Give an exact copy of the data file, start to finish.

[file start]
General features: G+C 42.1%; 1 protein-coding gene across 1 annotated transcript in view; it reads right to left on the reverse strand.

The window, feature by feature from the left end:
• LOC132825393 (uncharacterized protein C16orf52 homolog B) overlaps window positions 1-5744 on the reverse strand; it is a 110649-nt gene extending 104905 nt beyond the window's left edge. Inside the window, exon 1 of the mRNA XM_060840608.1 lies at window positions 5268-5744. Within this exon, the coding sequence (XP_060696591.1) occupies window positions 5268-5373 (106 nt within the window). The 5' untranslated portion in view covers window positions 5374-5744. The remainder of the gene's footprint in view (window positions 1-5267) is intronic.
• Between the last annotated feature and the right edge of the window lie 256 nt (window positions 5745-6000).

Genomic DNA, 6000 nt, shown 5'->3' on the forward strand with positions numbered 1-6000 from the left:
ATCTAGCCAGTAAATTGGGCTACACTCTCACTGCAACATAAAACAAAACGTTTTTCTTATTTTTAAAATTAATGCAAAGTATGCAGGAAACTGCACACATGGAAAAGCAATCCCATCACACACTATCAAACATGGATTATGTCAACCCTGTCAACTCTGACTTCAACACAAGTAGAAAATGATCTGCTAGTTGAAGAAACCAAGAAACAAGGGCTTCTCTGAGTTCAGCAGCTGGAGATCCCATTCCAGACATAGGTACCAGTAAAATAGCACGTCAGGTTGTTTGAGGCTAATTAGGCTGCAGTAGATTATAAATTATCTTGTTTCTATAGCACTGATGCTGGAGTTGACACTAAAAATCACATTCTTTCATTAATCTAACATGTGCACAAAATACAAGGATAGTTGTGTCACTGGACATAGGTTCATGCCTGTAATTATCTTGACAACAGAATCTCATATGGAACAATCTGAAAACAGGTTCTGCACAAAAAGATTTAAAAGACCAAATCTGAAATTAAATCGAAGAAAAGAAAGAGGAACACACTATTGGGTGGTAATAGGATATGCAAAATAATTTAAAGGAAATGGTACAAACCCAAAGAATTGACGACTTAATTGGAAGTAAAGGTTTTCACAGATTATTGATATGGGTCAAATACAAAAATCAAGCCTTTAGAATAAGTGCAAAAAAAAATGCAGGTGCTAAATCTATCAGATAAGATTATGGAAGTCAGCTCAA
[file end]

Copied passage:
General features: G+C 42.1%; 1 protein-coding gene across 1 annotated transcript in view; it reads right to left on the reverse strand.

The window, feature by feature from the left end:
• LOC132825393 (uncharacterized protein C16orf52 homolog B) overlaps window positions 1-5744 on the reverse strand; it is a 110649-nt gene extending 104905 nt beyond the window's left edge. Inside the window, exon 1 of the mRNA XM_060840608.1 lies at window positions 5268-5744. Within this exon, the coding sequence (XP_060696591.1) occupies window positions 5268-5373 (106 nt within the window). The 5' untranslated portion in view covers window positions 5374-5744. The remainder of the gene's footprint in view (window positions 1-5267) is intronic.
• Between the last annotated feature and the right edge of the window lie 256 nt (window positions 5745-6000).

Genomic DNA, 6000 nt, shown 5'->3' on the forward strand with positions numbered 1-6000 from the left:
ATCTAGCCAGTAAATTGGGCTACACTCTCACTGCAACATAAAACAAAACGTTTTTCTTATTTTTAAAATTAATGCAAAGTATGCAGGAAACTGCACACATGGAAAAGCAATCCCATCACACACTATCAAACATGGATTATGTCAACCCTGTCAACTCTGACTTCAACACAAGTAGAAAATGATCTGCTAGTTGAAGAAACCAAGAAACAAGGGCTTCTCTGAGTTCAGCAGCTGGAGATCCCATTCCAGACATAGGTACCAGTAAAATAGCACGTCAGGTTGTTTGAGGCTAATTAGGCTGCAGTAGATTATAAATTATCTTGTTTCTATAGCACTGATGCTGGAGTTGACACTAAAAATCACATTCTTTCATTAATCTAACATGTGCACAAAATACAAGGATAGTTGTGTCACTGGACATAGGTTCATGCCTGTAATTATCTTGACAACAGAATCTCATATGGAACAATCTGAAAACAGGTTCTGCACAAAAAGATTTAAAAGACCAAATCTGAAATTAAATCGAAGAAAAGAAAGAGGAACACACTATTGGGTGGTAATAGGATATGCAAAATAATTTAAAGGAAATGGTACAAACCCAAAGAATTGACGACTTAATTGGAAGTAAAGGTTTTCACAGATTATTGATATGGGTCAAATACAAAAATCAAGCCTTTAGAATAAGTGCAAAAAAAAATGCAGGTGCTAAATCTATCAGATAAGATTATGGAAGTCAGCTCAA